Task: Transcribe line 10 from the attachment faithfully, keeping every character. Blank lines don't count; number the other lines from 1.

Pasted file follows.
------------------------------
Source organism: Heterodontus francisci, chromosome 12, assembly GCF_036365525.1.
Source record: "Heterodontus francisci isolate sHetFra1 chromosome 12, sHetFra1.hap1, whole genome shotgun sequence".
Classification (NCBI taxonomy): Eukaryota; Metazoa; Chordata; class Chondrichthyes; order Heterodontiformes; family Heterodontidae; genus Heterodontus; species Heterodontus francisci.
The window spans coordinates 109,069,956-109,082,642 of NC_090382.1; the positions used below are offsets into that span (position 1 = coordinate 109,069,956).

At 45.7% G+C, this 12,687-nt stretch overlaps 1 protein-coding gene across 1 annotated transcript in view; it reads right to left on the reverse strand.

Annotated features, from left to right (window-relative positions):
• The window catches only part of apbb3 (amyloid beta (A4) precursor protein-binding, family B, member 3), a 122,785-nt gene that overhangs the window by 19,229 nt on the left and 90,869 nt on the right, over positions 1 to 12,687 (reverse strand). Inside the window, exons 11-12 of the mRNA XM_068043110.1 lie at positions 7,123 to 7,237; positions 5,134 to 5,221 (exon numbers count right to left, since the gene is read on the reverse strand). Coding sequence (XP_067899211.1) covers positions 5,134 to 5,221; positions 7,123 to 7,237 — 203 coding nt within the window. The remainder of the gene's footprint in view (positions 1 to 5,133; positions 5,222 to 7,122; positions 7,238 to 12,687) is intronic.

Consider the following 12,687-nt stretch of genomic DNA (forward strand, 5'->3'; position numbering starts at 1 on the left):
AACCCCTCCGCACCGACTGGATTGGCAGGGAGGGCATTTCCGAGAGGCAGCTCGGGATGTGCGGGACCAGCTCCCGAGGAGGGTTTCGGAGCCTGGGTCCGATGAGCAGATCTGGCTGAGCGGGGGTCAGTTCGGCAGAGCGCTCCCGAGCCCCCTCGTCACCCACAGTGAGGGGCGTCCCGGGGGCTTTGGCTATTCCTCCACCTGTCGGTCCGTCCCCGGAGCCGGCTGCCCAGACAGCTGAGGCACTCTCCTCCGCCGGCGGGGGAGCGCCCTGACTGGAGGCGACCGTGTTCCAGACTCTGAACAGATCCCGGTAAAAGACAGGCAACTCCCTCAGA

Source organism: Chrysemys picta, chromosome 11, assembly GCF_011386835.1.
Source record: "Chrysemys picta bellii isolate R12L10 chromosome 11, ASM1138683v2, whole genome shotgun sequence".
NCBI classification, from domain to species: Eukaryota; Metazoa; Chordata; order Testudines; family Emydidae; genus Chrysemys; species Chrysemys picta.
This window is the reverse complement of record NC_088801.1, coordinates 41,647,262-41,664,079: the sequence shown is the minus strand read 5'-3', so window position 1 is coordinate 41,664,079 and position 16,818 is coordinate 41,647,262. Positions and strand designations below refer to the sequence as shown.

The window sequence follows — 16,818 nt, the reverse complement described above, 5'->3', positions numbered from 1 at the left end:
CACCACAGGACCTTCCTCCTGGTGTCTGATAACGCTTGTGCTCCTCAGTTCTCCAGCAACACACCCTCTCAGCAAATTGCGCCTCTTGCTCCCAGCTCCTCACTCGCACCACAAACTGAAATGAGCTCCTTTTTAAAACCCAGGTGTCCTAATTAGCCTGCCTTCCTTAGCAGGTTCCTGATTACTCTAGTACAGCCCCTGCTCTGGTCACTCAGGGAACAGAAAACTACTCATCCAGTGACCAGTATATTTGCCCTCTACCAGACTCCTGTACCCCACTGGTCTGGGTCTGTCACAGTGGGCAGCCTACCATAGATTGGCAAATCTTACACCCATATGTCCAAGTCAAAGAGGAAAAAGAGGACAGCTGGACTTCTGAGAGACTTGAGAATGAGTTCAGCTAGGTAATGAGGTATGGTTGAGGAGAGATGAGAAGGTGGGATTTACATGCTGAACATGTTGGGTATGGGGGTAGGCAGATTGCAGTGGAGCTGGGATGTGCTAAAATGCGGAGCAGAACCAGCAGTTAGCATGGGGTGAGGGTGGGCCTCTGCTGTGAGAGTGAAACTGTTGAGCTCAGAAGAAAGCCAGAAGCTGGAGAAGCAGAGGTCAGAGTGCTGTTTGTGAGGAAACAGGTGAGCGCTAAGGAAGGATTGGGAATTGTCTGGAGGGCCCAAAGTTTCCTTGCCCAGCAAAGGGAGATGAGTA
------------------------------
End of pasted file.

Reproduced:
Source organism: Chrysemys picta, chromosome 11, assembly GCF_011386835.1.